Qantas Group has revealed its first full-year statutory profit after tax in four years, reporting a $1.74 billion profit for FY23.
With an underlying profit before tax of $2.47 billion, the results are in stark contrast to the $7 billion in accumulated losses Qantas recorded over the past three years.
Qantas says the turnaround completes the company’s $1 billion recovery program and comes on the back of a 132 per cent year-on-year increase in flying and “strong travel demand”.
With the announcement, Qantas says it will share the benefits of its profit by giving back to its staff, reinvesting for its customers and returning capital to shareholders.
“These results show a substantial turnaround in both our finances and service over the past year,” Qantas Group CEO Alan Joyce said.
“Flight delays and cancellations have largely returned to pre-COVID levels and we’ve shifted from heavy losses to a strong profit and pipeline of investment worth billions of dollars.
“We safely flew almost 70 billion more seat kilometres and doubled the number of people we carried to 46 million compared to the year before.
“Travel demand is incredibly robust and we’ve taken delivery of more aircraft and opened up new routes to help meet it.”
Joyce also lauded “significantly” improved customer satisfaction, citing the company’s own data.
“It’s because we’re in a strong financial position that we’re able to invest in new aircraft, new destinations and new training facilities – all things that will make us better in the future,” he added.
“Our people have done a superb job under very difficult circumstances.
“Today’s result means more than 21,000 non-executive staff will receive up to $6,000 worth of Qantas shares as a thank you for their part in our recovery, plus another $500 staff travel credit.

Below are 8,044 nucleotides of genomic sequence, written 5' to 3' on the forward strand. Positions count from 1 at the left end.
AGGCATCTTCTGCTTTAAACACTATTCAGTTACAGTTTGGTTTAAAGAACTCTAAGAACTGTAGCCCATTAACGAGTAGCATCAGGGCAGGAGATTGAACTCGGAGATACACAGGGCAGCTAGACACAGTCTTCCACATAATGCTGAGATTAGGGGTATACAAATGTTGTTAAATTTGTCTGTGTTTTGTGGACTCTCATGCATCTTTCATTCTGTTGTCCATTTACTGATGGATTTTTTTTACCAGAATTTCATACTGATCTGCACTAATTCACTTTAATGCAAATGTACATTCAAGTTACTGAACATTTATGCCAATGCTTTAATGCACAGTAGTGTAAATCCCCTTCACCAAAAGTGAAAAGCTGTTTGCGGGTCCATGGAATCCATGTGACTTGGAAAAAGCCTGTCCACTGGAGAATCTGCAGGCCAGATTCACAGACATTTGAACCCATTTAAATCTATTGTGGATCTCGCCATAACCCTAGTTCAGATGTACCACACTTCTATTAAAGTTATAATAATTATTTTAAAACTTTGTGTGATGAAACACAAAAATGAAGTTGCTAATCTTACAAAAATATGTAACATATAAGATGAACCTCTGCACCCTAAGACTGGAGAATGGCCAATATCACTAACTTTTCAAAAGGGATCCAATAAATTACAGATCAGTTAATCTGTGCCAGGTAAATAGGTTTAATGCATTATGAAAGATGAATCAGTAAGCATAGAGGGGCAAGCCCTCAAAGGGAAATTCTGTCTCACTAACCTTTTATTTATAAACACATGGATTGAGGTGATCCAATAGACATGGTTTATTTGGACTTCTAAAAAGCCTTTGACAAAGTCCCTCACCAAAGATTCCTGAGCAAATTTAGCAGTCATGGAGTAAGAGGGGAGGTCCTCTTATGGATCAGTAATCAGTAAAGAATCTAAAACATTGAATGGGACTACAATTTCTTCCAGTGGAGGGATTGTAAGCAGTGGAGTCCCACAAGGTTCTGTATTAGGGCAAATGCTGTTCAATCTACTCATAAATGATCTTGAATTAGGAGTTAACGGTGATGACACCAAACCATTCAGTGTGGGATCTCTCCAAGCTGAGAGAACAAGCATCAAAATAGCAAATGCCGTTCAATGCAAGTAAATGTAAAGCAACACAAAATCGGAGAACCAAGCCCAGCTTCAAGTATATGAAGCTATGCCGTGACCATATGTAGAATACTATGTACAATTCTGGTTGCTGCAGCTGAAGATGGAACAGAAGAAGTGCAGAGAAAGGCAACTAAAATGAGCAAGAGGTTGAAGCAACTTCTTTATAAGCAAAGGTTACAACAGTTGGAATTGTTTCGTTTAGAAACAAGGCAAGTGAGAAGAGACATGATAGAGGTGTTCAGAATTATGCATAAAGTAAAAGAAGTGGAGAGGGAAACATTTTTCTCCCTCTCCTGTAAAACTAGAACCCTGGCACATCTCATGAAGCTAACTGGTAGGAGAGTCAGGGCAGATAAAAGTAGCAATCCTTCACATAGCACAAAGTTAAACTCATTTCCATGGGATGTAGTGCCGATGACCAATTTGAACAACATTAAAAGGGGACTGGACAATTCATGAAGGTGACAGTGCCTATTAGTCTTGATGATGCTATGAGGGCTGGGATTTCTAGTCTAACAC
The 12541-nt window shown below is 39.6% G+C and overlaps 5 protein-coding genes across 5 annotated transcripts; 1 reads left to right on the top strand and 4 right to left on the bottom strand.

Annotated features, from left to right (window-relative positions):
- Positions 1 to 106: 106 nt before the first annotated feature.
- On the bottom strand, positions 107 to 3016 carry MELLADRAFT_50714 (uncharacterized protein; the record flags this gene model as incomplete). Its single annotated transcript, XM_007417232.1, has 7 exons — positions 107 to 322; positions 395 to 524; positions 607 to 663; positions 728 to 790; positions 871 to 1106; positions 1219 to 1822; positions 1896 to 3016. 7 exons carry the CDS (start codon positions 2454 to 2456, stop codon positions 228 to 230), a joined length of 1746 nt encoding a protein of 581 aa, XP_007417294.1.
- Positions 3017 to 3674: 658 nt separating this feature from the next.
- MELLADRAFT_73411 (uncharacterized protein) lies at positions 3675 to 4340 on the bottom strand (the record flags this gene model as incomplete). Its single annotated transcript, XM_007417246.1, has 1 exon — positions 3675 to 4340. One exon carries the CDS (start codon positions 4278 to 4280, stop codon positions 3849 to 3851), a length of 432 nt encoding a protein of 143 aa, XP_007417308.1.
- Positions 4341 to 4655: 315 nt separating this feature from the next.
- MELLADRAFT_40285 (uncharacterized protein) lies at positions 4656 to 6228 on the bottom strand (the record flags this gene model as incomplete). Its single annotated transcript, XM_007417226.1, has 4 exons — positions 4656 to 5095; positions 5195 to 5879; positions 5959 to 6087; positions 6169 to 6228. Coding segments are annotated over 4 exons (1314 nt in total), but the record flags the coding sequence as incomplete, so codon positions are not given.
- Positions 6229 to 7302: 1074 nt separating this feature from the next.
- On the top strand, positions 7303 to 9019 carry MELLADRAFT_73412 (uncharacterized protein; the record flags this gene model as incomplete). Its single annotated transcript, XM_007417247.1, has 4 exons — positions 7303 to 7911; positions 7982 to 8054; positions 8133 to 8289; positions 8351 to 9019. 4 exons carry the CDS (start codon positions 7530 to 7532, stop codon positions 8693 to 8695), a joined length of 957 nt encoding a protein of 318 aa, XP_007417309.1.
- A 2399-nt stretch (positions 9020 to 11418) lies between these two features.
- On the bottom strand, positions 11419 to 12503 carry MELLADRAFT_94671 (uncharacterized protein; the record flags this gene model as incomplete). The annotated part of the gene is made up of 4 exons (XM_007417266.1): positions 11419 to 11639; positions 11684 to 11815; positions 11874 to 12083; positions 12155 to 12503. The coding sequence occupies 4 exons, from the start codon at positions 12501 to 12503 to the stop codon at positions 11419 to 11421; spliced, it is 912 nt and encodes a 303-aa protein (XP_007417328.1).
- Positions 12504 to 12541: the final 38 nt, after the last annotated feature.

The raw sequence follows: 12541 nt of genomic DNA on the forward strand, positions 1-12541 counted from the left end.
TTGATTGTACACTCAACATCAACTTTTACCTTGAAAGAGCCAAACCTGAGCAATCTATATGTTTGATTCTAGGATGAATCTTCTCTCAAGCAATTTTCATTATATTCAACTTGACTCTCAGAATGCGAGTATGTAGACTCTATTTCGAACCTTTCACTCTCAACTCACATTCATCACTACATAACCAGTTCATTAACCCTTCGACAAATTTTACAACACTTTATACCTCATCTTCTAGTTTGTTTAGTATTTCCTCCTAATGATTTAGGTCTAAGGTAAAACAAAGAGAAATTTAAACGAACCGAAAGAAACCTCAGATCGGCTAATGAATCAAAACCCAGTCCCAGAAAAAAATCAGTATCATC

“This is in addition to a $5,000 cash payment to eligible employees as new enterprise agreements are finalised.”
Fares fall, but are still higher
Elsewhere, Qantas reported that airfares fell by around 12 per cent in the second half of FY23, thanks to extra capacity, moderating fuel costs and a stronger Aussie dollar. According to the group, prices peaked in the second quarter of FY23.
Overall, international fares are 10 per cent higher than pre-pandemic levels, while domestic fares are four per cent higher in inflation-adjusted terms.
In other news, the company announced it had placed an order for 24 more wide-body aircraft comprising 12 Boeing 787s and 12 Airbus A350s, with deliveries to commence in FY27. The new jets will replace most of the current A330 fleet.
The firm order comes on top of an order for 12 modified A350s to fly Project Sunrise services, which are due to arrive in FY26.
Read all about it here: Upgrading: Qantas orders 24 new Dreamliners and A350s to replace ageing A330s
This followed an announcement earlier in the year of a raft of major updates to its international network, including a big boost to services to the US and across Asia as well as multiple new routes.
Last month, Qantas racked up a new record as Australia’s most on-time major domestic airline for an unmatched 10 months in a row since performance records started in November 2003.
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